Chatham bus station opens in 'wrong place'
A controversial £7m bus station has opened in a Medway town five months late and over budget.
The bus station cost almost £2m more than originally planned, of which the council has had to spend nearly £750,000 more than expected.
Chatham Waterfront bus station, which will be used by 1,100 buses every day, is said by Medway Council to be a key part of the regeneration of the town.
But many residents feel it has been a waste of money.
Some say it is too far away from the main shopping centre, in an exposed site next to the river.
Council leader Rodney Chambers said it was an easy-to-use facility.
The new bus station, covered with wooden cladding and a green "living" roof, replaces a 1970s concrete structure at the Pentagon shopping centre.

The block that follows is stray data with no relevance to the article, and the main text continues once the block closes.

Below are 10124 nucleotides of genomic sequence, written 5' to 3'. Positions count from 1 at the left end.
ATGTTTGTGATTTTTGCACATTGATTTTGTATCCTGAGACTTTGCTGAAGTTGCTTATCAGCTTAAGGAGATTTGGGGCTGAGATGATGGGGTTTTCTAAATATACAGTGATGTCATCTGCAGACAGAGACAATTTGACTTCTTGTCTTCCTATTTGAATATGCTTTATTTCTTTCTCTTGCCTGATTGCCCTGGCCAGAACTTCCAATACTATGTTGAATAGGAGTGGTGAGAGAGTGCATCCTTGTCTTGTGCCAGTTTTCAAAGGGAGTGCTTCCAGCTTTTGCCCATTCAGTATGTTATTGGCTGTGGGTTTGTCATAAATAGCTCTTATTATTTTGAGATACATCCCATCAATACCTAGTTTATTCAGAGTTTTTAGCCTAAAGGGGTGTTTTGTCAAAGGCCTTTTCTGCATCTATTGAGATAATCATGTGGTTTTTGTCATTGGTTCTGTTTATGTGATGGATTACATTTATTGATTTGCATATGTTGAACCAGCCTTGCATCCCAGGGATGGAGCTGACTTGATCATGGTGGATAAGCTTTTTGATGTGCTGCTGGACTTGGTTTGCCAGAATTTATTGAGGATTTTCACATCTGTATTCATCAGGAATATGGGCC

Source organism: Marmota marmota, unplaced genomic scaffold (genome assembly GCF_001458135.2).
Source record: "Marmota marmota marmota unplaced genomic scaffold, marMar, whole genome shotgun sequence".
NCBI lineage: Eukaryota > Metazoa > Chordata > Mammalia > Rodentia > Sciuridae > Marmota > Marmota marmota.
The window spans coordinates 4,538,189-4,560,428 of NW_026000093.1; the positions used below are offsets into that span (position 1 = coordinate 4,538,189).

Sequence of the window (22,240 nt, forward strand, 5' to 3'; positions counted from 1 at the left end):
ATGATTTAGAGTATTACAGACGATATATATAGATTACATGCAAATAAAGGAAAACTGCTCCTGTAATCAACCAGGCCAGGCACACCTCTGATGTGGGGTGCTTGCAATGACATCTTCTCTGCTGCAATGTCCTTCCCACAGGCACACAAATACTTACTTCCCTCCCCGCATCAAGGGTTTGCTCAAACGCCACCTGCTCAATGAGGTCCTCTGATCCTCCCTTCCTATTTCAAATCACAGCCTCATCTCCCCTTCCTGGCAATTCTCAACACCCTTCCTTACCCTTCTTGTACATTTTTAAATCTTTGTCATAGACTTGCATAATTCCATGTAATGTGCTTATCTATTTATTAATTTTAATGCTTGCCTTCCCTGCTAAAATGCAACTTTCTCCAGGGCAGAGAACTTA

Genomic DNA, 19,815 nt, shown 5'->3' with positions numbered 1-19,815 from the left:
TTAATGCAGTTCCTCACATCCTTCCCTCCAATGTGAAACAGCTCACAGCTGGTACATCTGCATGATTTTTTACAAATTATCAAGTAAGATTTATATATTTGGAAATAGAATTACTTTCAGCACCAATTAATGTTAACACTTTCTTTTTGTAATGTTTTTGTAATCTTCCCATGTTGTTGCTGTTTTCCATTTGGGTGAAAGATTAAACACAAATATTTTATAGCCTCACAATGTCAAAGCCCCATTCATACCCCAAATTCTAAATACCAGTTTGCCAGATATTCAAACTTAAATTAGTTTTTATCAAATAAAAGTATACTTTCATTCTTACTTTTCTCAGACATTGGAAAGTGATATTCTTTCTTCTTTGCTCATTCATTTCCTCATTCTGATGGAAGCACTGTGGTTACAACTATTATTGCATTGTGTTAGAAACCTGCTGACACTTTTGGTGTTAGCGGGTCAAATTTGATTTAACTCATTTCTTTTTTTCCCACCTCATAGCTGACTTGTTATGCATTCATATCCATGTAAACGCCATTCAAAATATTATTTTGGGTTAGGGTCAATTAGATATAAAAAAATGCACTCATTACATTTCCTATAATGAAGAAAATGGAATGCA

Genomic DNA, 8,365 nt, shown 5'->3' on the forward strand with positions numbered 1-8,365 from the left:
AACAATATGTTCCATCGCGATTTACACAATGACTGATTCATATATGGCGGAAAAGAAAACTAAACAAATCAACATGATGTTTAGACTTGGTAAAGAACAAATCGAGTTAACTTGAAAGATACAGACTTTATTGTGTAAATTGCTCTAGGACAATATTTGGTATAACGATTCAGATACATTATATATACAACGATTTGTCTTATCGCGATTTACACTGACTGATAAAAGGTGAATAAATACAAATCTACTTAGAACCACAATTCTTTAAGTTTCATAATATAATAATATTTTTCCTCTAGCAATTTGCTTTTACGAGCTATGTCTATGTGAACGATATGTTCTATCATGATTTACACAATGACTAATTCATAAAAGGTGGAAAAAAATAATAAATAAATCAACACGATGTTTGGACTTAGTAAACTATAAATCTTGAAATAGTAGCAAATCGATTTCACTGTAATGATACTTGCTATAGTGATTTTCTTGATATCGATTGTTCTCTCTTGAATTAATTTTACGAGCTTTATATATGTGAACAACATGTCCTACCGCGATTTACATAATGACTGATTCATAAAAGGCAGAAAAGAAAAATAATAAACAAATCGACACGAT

The Sir John Hawkins flyover was demolished in 2008 to make way for it.
Ghislane Smith, from clothing retailer A F Smith and Sons in Chatham High Street, said most people were against the bus station being moved out of the Pentagon.
"We have had customers coming into the shop and saying they are not going to come to Chatham because of having to cross the road and go out in the weather," she said.
Vince Maple, deputy leader of the Labour opposition, said the bus station was in the wrong place.
"Residents with disabilities are going to find it difficult to get over here and use it," he said.
"The people of Medway were not consulted on where they wanted this to be. They feel it is a waste of money and a poorly-run project."
Conservative Mr Chambers said: "There was extensive consultation on three sites and this is the one that got the most approval.
"When we removed the flyover I was told that the heavens would fall upon me.
"People are now saying it was one of the best things we have done to improve the environment. This bus station is just part of enormous programme of regenerating Chatham."